2d.  Other targets of PKC

PKC substrates are phosphorylated at serine/threonine residues within a basic consensus sequence (R-X-X-S/T-X-R-X) (41). The pseudosubstrate domain of PKC maintains the kinases’ inactivity by mimicking the  amino acids of a basic consensus sequence but with critical substitutions at the serine/threonine phosphorylation sites (39, 45). The list of downstream targets for PKC is extensive. A number of these targets are discussed below, in the context of the pancreas, and their relevance to pancreatic function and pathology.

Substance P and neurokinin-1 receptor

A recent study indicates that substance P, a neuropeptide, and neurokinin-1 receptor involvement in acute pancreatitis may be mediated by PKC. It was shown that cerulein induced substance P/neurokinin-1 receptor up-regulation is blocked by PKC inhibition. In particular, pretreatment with inhibitors of PKCα (Gö6976) and PKCδ (rottlerin, 1-10 μM) were responsible for this effect (32). 

Binding proteins (MARCKS protein)

Various binding proteins, including the MARCKS protein, function as PKC substrates. These binding proteins are involved in intracellular or plasma membrane interactions with cytoskeletal elements (23). The MARCKS (myristoylated alanine-rich C kinase substrate) protein is involved in a host of activities such as the regulation of cellular migration and adhesion and endo-, exo- and phago-cytosis (2). This family of proteins is also believed to mediate regulation of the actin cytoskeleton (2). Whether they participate in actin redistribution during acute pancreatitis has not been determined.

Protein kinase D (PKD)

Protein Kinase D1 (formerly known as PKC μ) is a serine/threonine kinase that is distinct in terms of structure and regulatory properties from the isoforms comprising the PKC family. Activation of PKC involves PKC-dependent phosphorylation of Ser-744 and Ser-748 in the PKD1 activation loop. (50, 74-76).  PKD1 was shown to mediate NF-κB activation induced by supraphysiologic CCK-8 and carbachol and to be a downstream target of PKCδ and -ε. This study identified PKD1 as a possible early convergent point for PKCδ and -ε (80). Further, knockdown or overexpression of PKD1 resulted in decreased or increased NFκB activity, respectively (80). PKC-dependent PKD phosphorylation has also been shown to regulate NF-κB activation in other cell types (12, 37, 62-64)). Inhibition of PKD with the chemical inhibitor, CRT0066101, was found to reduce zymogen activation, amylase secretion, and NF-kB activation (72).

Additional cellular targets of PKC

The CCK1 receptor has indirectly been shown to be a PKC substrate, but the effects of phosphorylation are unknown. CCK stimulates mitogen-activated protein kinase (MAPK) activation, which is PKC-dependent (15). This activation also results in activation of ras. Thus, PKC is involved in both the short-term responses associated with serine/threonine phosphorylation as well the long-term cellular responses associated with tyrosine phosphorylation (e.g. ras). PKC has also been shown to phosphorylate intracellular Ca2+ release channels such as the inositol [1,4,5] trisphosphate receptor (IP3R) (17). Whether PKC-mediated phosphorylation of IP3R contributes to sustained elevations of intracellular Ca2+ during acute pancreatitis is unclear. Further, PKC is known to phosphorylate and activate the Na+/H+ exchanger, thus modulating cytoplasmic pH (25). Fluctuations in acinar cell pH can promote pancreatitis responses, although it has not been determined if these are PKC-mediated (5).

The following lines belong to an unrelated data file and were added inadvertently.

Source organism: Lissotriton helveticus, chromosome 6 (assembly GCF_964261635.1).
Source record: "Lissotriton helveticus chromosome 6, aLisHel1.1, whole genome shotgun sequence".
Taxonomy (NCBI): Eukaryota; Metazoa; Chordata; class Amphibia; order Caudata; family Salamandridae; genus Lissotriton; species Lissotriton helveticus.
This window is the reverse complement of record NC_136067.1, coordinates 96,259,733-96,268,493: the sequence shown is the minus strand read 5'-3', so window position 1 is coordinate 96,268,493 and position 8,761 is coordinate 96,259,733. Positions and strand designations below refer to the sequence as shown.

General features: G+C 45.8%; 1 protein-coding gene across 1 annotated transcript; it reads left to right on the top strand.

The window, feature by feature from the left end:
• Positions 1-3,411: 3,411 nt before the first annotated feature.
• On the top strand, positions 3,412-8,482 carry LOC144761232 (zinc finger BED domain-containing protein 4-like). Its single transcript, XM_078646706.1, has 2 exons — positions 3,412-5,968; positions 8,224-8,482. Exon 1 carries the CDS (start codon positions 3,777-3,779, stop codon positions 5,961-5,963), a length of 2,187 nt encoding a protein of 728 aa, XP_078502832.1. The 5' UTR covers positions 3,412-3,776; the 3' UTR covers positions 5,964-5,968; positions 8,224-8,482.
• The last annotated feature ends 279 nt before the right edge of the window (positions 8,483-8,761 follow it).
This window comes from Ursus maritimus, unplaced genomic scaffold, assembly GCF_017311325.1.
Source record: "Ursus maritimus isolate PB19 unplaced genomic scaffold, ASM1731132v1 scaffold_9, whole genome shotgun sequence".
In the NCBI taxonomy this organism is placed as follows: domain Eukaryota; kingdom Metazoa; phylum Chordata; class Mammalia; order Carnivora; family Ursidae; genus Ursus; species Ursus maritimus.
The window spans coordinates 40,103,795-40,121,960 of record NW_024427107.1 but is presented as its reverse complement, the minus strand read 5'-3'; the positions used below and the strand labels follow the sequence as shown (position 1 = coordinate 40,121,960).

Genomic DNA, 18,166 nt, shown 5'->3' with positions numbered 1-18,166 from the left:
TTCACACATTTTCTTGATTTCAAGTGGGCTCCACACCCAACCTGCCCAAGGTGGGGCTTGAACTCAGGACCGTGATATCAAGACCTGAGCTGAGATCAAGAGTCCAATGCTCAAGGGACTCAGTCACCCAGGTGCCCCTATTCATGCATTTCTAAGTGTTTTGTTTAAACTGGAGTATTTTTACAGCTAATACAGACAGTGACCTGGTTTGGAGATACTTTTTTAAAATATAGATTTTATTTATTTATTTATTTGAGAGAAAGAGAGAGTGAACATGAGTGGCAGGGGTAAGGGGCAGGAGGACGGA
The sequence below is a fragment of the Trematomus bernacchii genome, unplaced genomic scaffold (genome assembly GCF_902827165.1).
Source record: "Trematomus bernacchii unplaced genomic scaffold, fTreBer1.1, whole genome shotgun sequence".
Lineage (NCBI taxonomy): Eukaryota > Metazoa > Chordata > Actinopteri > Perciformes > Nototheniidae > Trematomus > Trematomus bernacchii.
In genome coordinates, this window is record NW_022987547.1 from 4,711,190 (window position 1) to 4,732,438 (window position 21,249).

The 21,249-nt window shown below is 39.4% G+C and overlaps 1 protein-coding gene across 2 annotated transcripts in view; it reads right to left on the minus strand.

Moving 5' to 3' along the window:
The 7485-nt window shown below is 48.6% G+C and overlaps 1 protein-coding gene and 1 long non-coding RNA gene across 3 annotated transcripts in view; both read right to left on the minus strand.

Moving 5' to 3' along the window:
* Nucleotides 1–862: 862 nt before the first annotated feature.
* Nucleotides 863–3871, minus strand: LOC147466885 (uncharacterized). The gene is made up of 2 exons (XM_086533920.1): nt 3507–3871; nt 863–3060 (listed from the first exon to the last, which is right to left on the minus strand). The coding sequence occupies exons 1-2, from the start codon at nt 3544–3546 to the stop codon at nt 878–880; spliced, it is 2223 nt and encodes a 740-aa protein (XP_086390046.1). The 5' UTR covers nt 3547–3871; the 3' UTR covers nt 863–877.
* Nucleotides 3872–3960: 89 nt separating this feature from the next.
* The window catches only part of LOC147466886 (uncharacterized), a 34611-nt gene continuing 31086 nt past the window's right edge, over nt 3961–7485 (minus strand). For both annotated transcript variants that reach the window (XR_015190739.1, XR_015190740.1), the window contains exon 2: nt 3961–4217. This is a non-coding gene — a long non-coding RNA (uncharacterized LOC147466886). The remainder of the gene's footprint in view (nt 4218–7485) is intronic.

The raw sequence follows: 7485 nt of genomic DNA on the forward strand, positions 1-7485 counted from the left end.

2e. PKC effects in other pancreatic cell types

Several studies have demonstrated that PKC may be involved in various functions in other pancreatic cells types (duct epithelial cells, stellate cells, and islet cells) aside from acinar cells.

Duct cells

In duct cells PKC activation enhances exocytosis in a Ca2+ -independent manner  (31). Protease-activated receptor-2 (PAR-2) has been found to mediate PKC-stimulated exocytosis (27). PKC also mediates bicarbonate (HCO3-) secretion.  Secretin-stimulated HCO3- secretion is inhibited by substance P (SP). The inhibitory effect of SP is mediated by PKC. Activation of PKC results in reduced basal HCO3- secretion and complete block of secretin-stimulated secretion, whereas PKC inhibition reverses the inhibitory effect of SP (22). 

Pancreatic stellate cells (PSC)

Pancreatic stellate cells (PSC) are best known for their role in promoting pancreatic fibrosis, but may also release acetylcholine and signal to acinar cells. Multiple studies have demonstrated a role for PKC in PSC activation (1, 19, 43).    PKC is involved in regulating ethanol-induced PSC activation. Ethanol can activate PKC and other intracellular signaling molecules of the MAPK pathway while inhibition of PKC blocks PSC activation (1). A link between high glucose concentrations and PSC activation has been identified and may be mediated via a PKC-p38 MAPK pathway (43). 

Islet cells (ß cells)

In islet cells, pharmacological activation of both cPKCs and nPKCs is necessary to induce insulin secretion, but only when combined with a stimulus for raising intracellular Ca2+ (81). Furthermore, studies in which PKC was either inhibited or down-regulated demonstrated that PKC is partially required for insulin secretion induced by muscarinic receptor agonists (3, 46, 69).